From multiple threats of government shutdown to a COLA increase in VA disability payments many found disappointing after 2022’s unprecedented jump, 2023 has been a roller coaster year of veteran news. We share six of the biggest vet news stories of 2023.
1. August marks one year anniversary of PACT Act becoming law
The passing of last year’s PACT Act was a huge victory for veterans across the country. The largest expansion of veteran benefits in decades, the PACT Act helps protect veterans exposed to burn pits and Agent Orange, among other toxins.
Veterans had one year to apply for PACT Act benefits and still receive a retroactive effective date of August 2022. On the date of the deadline for filing for the August 2022 effective date, the VA’s website glitched and the deadline was temporarily extended.
Since the PACT Act was signed into law on Aug. 10, 2022, over half a million toxic exposure claims have been submitted to the VA, and the organization has begun offering toxic exposure risk activity (TERA) assessments for veterans receiving care at VA clinics.
Unfortunately, despite a high approval rating for PACT Act claims, a third of approved claims have been granted at a 0% disability rating, meaning the veteran will not receive any monthly compensation for their illness.
2. Camp Lejeune legal fee cap protects veterans
In addition to veterans exposed to toxins during service, the PACT Act was designed to help people who drank and bathed in contaminated water at Camp Lejeune by allowing them to sue the federal government. Multiple proposals were made by legislators in 2023 to cap legal fees on Camp Lejeune lawsuits, hoping to keep predatory practices from targeting veterans and their families. After some back and forth throughout the year, a fee cap of 20-25% was established for lawyers in Camp Lejeune cases.
Camp Lejeune Contaminated Water Settlement
If you were stationed at Camp Lejeune for 30 days, you might be eligible for special VA disability benefits. Let’s see if you qualify!
3. Predatory scammers addressed by accredited agents
While no new penalties have been instituted for predatory companies who charge veterans for help applying for VA disability, do not seek proper accreditation, or use illegal fee models, many groups held scammers accountable in 2023.
Additionally, the GUARD Act received bipartisan support as well as support from multiple VSOs and VA-accredited lawyers. The GUARD Act gained traction in 2023 but has yet to have a Congressional hearing or been brought to a vote–something we will be monitoring in the new year.
4. Veterans push back against discriminatory practices
A VA whistleblower shared in early 2023 that the VA had been aware and keeping track of racial disparities in claims decisions since 2017. One Vietnam veteran brought a lawsuit against the VA with evidence that Black veterans were significantly less likely to be approved for VA disability benefits for PTSD than their white counterparts. In response, the VA created the Inclusion, Diversity, Equity, and Access Council, designed to address these disparities across the department.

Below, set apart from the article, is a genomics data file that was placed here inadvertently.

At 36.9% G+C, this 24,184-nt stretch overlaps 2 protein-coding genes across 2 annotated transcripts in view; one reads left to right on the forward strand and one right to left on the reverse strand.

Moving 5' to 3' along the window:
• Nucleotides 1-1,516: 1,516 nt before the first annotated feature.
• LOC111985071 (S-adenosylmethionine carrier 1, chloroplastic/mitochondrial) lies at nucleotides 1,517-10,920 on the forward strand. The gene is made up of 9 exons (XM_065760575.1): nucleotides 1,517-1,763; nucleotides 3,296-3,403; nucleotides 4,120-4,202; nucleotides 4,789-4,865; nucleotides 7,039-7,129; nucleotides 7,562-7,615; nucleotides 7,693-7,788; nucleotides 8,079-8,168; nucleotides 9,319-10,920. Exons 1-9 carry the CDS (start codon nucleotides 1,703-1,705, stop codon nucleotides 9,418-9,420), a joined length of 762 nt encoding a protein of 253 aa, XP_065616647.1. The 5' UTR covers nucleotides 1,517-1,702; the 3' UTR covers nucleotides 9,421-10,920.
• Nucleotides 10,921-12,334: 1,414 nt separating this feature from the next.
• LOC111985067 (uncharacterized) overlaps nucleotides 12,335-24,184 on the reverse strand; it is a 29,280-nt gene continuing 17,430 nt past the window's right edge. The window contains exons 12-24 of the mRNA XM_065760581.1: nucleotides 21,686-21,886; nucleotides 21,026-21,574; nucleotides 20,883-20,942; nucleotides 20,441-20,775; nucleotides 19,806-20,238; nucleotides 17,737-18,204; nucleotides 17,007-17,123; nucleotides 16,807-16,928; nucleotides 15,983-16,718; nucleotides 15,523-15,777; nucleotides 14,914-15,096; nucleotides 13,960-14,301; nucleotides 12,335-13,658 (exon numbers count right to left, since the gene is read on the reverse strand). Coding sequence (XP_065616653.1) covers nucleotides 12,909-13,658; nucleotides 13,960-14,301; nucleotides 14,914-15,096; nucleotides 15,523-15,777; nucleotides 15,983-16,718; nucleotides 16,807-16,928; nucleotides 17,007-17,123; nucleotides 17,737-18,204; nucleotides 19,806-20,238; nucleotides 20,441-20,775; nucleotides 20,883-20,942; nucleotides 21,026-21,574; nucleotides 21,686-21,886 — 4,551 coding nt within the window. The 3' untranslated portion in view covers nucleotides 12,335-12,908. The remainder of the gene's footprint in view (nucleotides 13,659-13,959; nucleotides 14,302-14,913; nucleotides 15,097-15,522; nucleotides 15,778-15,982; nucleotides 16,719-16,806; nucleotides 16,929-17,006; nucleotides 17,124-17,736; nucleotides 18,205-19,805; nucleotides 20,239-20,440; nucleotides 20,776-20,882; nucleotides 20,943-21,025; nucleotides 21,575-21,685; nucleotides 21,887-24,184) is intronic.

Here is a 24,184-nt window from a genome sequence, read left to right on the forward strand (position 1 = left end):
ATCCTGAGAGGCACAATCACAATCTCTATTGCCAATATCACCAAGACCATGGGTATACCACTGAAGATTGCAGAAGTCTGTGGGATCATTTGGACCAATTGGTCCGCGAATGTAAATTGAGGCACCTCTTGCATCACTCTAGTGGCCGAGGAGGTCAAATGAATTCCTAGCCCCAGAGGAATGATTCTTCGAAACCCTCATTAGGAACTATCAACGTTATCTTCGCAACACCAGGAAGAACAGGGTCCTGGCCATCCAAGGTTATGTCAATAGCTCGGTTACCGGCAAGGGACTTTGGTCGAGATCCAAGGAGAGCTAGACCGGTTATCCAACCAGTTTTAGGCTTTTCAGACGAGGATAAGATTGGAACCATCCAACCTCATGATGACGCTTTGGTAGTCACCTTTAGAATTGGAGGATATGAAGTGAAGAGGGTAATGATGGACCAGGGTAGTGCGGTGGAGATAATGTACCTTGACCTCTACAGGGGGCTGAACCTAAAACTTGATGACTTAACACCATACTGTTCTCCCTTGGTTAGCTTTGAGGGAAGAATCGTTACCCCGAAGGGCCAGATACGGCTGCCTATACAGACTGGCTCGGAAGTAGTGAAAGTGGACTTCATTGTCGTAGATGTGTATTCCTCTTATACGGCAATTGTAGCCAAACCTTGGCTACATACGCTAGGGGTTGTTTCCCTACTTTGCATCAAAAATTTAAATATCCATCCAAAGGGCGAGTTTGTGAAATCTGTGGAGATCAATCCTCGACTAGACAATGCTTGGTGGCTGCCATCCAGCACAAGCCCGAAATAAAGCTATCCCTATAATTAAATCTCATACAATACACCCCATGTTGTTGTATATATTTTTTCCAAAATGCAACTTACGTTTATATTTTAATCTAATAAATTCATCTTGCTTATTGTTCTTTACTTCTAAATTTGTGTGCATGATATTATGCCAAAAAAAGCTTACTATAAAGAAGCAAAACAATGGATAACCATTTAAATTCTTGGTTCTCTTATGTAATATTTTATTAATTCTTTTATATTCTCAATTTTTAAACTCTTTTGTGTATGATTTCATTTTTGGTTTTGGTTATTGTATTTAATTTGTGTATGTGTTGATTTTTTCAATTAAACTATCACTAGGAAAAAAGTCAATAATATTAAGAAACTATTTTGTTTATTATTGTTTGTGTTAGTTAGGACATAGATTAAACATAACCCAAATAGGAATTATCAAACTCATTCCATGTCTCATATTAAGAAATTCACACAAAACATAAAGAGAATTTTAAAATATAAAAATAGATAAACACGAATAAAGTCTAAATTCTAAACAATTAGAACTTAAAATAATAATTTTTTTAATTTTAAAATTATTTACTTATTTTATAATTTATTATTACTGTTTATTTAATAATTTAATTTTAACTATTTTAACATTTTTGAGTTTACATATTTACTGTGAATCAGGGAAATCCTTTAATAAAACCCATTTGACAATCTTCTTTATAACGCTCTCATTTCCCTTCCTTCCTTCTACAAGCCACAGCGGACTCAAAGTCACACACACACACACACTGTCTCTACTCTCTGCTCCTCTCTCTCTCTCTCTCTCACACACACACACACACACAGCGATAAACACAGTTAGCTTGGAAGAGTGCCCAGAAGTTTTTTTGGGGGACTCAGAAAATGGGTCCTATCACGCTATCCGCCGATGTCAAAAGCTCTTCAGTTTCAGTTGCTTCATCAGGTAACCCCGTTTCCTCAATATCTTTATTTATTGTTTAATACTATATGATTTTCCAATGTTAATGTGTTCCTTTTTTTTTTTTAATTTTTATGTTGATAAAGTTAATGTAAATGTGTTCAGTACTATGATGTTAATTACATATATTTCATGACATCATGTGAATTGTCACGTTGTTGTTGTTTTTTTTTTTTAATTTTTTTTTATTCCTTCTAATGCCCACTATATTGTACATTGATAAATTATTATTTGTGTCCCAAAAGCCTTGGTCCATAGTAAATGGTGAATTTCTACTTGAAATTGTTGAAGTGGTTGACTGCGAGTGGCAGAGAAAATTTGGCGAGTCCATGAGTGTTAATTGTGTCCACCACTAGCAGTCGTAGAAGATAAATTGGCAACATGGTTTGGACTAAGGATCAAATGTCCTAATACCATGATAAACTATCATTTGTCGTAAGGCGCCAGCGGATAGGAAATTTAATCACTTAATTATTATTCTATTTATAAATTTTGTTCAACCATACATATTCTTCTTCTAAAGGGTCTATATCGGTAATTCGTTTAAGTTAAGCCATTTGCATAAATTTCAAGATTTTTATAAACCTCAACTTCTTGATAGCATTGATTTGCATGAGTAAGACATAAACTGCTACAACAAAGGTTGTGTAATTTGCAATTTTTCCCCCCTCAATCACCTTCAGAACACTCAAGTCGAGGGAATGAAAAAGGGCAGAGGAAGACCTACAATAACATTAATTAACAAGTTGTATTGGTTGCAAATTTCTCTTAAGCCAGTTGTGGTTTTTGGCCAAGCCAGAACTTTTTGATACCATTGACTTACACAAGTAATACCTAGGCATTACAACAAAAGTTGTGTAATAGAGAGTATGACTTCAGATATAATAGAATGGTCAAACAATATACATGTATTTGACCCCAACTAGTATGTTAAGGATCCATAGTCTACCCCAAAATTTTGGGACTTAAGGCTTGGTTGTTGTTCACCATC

Meanwhile, a group of LGBTQ+ veterans who were dishonorably discharged under “Don’t Ask, Don’t Tell” and similar policies sued the Pentagon over the summer. Dishonorable discharges can be difficult to overturn and can bar a veteran from receiving many VA benefits. The group wants officials to systematically review and upgrade dishonorable discharges under these discriminatory policies rather than vets having to individually fight through the system. They also want references to sexuality that could stigmatize them removed from their DD-214s and any other military paperwork.
5. VA continues to postpone costly electronic health records system
The VA continued to experience issues with the rollout of electronic health records. Last year, we shared that the deployment of Oracle Cerner digital health records was being delayed until January 2023, then June 2023. However, after continued problems with the rollout, including system and performance challenges affecting usability and speed, safety concerns, and an increasingly high price tag, the VA announced in April 2023 it was again delaying a full rollout across VA medical facilities.
In September, the VA explained it would potentially continue “agency-wide adoption” of the new electronic system in Summer 2024.
6. VA disability rates increase 3.2%
Veterans expressed mixed feelings over the 3.2% increase in VA disability payments for 2024 after the historic 8.7% increase from 2022 to 2023, and the nearly 6% increase from 2021 to 2022. However, this was still above the average for the past 20 years of cost of living adjustment (COLA) increases.
“I honestly believe that:
1) Dealing with that VA requires an expertise that many of us do not possess.
2) Woods & Woods made the difference.
Their savvy expertise in dealing with the VA and their commitment to their clients exemplifies a level of professionalism and commitment that seems not to be the standard in today’s world.“
Woods and Woods: Our year in review
In 2023, we had a great year here at Woods and Woods. Seventeen members of our more than 100-person staff received promotions and we continued working toward building a new, larger office to better accommodate our growing number of employees. Most importantly, we helped veterans recover over $110 million in missing back pay from the VA for their service-connected disabilities between January and November. We look forward to continuing to work hard and get our clients every penny they are owed again in 2024.
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